22 Mr. MacCALLUM SCOTT
asked the President of the Board of Trade, in regard to the new Regulation that steel certificates for the export of steel or articles manufactured there from must be signed by the manufacturer and not by the consignor of the goods, as formerly, whether he has considered that this will compel British merchants to divulge to customers abroad their sources of supply, with the result that their customers may in future trade direct with the sources of supply; whether he has considered the fact that this knowledge of 2047 markets and sources of supply is one of the most valuable assets of British merchants; whether, in view of these considerations, he will revert to the former practice of permitting consignors to sign the certificates or devise some means whereby the sources of supply need not be divulged to customers; (2) in regard to his instructions that steel certificates for American steel and articles manufactured therefrom in the United States and being exported ex the United Kingdom to British Dominions and India, can only be signed by the actual manufacturers in America, whether he has considered that in fulfilling these conditions British merchants will be compelled to divulge to American manufacturers the ultimate destination of the goods with the result that the direct market may be captured by American manufacturers; whether he has also considered that such goods may be shipped from America to the Dominions and India direct without any such declaration, and that such consignments are invariably transhipped to Liverpool; whether he has also considered that this regulation imposes a disability upon home merchants selling from existing stocks as compared with merchants carrying no stocks whatever and shipping direct from America; whether he has also considered the fact that a consignor who makes a false declaration may be prosecuted under the Defence of the Realm Act, whereas an American manufacturer who makes a false declaration is outside the jurisdiction of British Courts; whether, in view of these considerations, he will permit certificates to be signed by the consignor; (3)in regard to the new regulation that steel certificates for the export of steel or articles manufactured therefrom must be signed by the manufacturer and not by the consignor of the goods, whether he has considered the case of a British general merchant receiving a general order from a Colonial buyer of tools of various makers and manufacturers, English and American, say a set of carpenter's tools; whether this merchant would be required to obtain perhaps twenty certificates, English and American, for a shipment the total value of which might not exceed £5; what procedure is to be adopted in such cases; and (4) when his attention was called to the difficulties of traders with regard to the requirement that steel certificates for the 2048 export of steel or articles manufactured from steel must be signed by the manufacturer and not by the consignor as formerly; at what date he entered into communication with the War Trade Department on the subject; and whether he anticipates that a decision will soon be arrived at?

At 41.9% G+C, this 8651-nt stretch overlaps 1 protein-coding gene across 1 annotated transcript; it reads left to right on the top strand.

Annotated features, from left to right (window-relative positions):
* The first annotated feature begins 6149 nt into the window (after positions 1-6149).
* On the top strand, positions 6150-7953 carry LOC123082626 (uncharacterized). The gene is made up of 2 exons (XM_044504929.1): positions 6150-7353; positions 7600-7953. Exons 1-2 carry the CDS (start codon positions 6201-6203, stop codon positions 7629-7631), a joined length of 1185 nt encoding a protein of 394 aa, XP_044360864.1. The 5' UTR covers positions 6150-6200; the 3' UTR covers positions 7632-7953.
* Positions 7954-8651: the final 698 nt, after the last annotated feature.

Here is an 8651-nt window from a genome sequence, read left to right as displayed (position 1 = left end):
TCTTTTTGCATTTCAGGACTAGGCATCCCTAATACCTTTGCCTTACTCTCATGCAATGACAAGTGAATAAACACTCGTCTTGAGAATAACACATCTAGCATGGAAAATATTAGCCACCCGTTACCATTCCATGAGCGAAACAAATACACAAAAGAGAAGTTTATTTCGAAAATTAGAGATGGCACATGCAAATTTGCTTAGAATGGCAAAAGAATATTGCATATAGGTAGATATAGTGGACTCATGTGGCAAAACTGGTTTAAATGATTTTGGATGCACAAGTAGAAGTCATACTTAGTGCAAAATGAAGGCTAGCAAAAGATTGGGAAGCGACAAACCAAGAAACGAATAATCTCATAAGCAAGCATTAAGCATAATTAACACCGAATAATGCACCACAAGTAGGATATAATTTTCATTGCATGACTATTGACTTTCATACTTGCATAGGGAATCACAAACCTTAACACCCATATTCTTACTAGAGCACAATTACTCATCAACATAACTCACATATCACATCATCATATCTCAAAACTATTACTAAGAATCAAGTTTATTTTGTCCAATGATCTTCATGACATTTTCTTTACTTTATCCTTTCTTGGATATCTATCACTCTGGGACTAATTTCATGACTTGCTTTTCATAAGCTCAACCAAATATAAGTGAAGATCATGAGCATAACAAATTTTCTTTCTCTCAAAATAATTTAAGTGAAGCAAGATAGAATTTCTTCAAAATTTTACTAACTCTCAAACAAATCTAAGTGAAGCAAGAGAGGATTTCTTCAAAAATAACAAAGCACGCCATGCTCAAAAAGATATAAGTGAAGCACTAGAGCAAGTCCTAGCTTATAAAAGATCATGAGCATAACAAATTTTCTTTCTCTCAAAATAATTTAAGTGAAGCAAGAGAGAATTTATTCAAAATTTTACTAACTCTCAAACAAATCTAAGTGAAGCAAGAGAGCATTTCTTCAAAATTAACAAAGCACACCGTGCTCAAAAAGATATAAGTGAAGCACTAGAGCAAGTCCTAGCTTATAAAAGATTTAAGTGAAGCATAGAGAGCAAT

My attention was called some time ago to certain difficulties arising out of the Regulations in connection with the issue of these certificates, and I have been in communication with the War Trade Department and the Ministry of Munitions, which are the Departments specially concerned. I now understand that, in the case of consignments of small articles, such as carpenters' tools of various makes, and also in the case of articles of foreign manufacture, a declaration that the steel in the articles does not contain certain prohibited alloys is only required from the consignor and not from the manufacturer, and moreover that if there is any difficulty in furnishing such a declaration the War Trade Department can, if they think fit, issue a licence, the requirement as to a certificate being dispensed with. The general requirement of declarations from manufacturers as to the nature of the steel is based on the obvious consideration that they are the only persons with the necessary knowledge, but such declarations are regarded as confidential documents and only the names of the actual consignors appear on the certificates issued by the Chamber of Commerce or other body concerned. There is thus no revelation of sources of supply to traders or customers abroad.
Is the right hon. Gentleman aware that it is now six weeks since I raised this question, that it is a very simple matter, involving merely the question whether the certificate is to be signed by the exporter or the manufacturer, and that during the whole of these six weeks these manufacturers have been kept in considerable doubt?